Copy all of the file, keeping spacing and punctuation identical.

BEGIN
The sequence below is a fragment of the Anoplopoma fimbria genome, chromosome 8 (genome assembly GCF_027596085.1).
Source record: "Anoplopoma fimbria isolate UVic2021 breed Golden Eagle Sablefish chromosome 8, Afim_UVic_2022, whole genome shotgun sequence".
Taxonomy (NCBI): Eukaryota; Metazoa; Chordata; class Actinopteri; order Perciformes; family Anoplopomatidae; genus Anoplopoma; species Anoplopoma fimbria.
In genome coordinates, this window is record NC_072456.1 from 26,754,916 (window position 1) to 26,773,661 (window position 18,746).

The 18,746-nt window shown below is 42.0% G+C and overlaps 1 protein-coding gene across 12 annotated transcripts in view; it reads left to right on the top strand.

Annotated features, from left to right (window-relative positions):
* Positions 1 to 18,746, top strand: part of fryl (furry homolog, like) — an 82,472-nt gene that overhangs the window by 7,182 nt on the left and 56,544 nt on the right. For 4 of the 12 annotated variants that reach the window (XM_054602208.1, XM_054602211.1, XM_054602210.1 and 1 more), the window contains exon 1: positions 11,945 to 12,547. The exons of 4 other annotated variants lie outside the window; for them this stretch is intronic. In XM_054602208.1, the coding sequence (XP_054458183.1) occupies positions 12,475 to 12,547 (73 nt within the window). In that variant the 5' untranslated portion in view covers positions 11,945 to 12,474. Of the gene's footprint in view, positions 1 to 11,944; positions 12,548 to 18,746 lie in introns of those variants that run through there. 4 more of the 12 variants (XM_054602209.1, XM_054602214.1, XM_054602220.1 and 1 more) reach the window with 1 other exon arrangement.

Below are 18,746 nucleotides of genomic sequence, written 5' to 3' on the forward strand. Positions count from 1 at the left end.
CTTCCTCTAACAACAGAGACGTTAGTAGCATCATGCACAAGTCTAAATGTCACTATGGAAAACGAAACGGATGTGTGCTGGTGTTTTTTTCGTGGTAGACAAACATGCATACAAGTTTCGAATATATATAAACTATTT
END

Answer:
The sequence below is a fragment of the Anoplopoma fimbria genome, chromosome 8 (genome assembly GCF_027596085.1).
Source record: "Anoplopoma fimbria isolate UVic2021 breed Golden Eagle Sablefish chromosome 8, Afim_UVic_2022, whole genome shotgun sequence".
Taxonomy (NCBI): Eukaryota; Metazoa; Chordata; class Actinopteri; order Perciformes; family Anoplopomatidae; genus Anoplopoma; species Anoplopoma fimbria.
In genome coordinates, this window is record NC_072456.1 from 26,754,916 (window position 1) to 26,773,661 (window position 18,746).

The 18,746-nt window shown below is 42.0% G+C and overlaps 1 protein-coding gene across 12 annotated transcripts in view; it reads left to right on the top strand.

Annotated features, from left to right (window-relative positions):
* Positions 1 to 18,746, top strand: part of fryl (furry homolog, like) — an 82,472-nt gene that overhangs the window by 7,182 nt on the left and 56,544 nt on the right. For 4 of the 12 annotated variants that reach the window (XM_054602208.1, XM_054602211.1, XM_054602210.1 and 1 more), the window contains exon 1: positions 11,945 to 12,547. The exons of 4 other annotated variants lie outside the window; for them this stretch is intronic. In XM_054602208.1, the coding sequence (XP_054458183.1) occupies positions 12,475 to 12,547 (73 nt within the window). In that variant the 5' untranslated portion in view covers positions 11,945 to 12,474. Of the gene's footprint in view, positions 1 to 11,944; positions 12,548 to 18,746 lie in introns of those variants that run through there. 4 more of the 12 variants (XM_054602209.1, XM_054602214.1, XM_054602220.1 and 1 more) reach the window with 1 other exon arrangement.

Below are 18,746 nucleotides of genomic sequence, written 5' to 3' on the forward strand. Positions count from 1 at the left end.
CTTCCTCTAACAACAGAGACGTTAGTAGCATCATGCACAAGTCTAAATGTCACTATGGAAAACGAAACGGATGTGTGCTGGTGTTTTTTTCGTGGTAGACAAACATGCATACAAGTTTCGAATATATATAAACTATTT